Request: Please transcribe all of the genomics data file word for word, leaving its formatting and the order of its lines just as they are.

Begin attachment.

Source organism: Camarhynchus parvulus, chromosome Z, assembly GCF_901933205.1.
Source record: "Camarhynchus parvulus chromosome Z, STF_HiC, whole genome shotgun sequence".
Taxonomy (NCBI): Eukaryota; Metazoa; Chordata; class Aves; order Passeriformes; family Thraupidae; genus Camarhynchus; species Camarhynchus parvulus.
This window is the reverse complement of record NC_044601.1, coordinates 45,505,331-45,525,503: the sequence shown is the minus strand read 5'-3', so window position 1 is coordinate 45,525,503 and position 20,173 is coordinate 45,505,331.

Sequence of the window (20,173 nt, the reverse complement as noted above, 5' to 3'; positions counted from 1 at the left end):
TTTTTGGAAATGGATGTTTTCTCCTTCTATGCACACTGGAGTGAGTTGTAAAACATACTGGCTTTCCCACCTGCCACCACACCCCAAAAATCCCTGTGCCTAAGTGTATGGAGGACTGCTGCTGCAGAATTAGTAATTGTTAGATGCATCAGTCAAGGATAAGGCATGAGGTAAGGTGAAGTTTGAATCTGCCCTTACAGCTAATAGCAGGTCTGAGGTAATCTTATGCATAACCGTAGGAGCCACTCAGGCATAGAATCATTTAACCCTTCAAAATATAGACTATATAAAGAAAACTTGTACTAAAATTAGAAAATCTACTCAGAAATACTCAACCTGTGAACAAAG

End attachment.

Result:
Source organism: Camarhynchus parvulus, chromosome Z, assembly GCF_901933205.1.
Source record: "Camarhynchus parvulus chromosome Z, STF_HiC, whole genome shotgun sequence".
Taxonomy (NCBI): Eukaryota; Metazoa; Chordata; class Aves; order Passeriformes; family Thraupidae; genus Camarhynchus; species Camarhynchus parvulus.
This window is the reverse complement of record NC_044601.1, coordinates 45,505,331-45,525,503: the sequence shown is the minus strand read 5'-3', so window position 1 is coordinate 45,525,503 and position 20,173 is coordinate 45,505,331.

Sequence of the window (20,173 nt, the reverse complement as noted above, 5' to 3'; positions counted from 1 at the left end):
TTTTTGGAAATGGATGTTTTCTCCTTCTATGCACACTGGAGTGAGTTGTAAAACATACTGGCTTTCCCACCTGCCACCACACCCCAAAAATCCCTGTGCCTAAGTGTATGGAGGACTGCTGCTGCAGAATTAGTAATTGTTAGATGCATCAGTCAAGGATAAGGCATGAGGTAAGGTGAAGTTTGAATCTGCCCTTACAGCTAATAGCAGGTCTGAGGTAATCTTATGCATAACCGTAGGAGCCACTCAGGCATAGAATCATTTAACCCTTCAAAATATAGACTATATAAAGAAAACTTGTACTAAAATTAGAAAATCTACTCAGAAATACTCAACCTGTGAACAAAG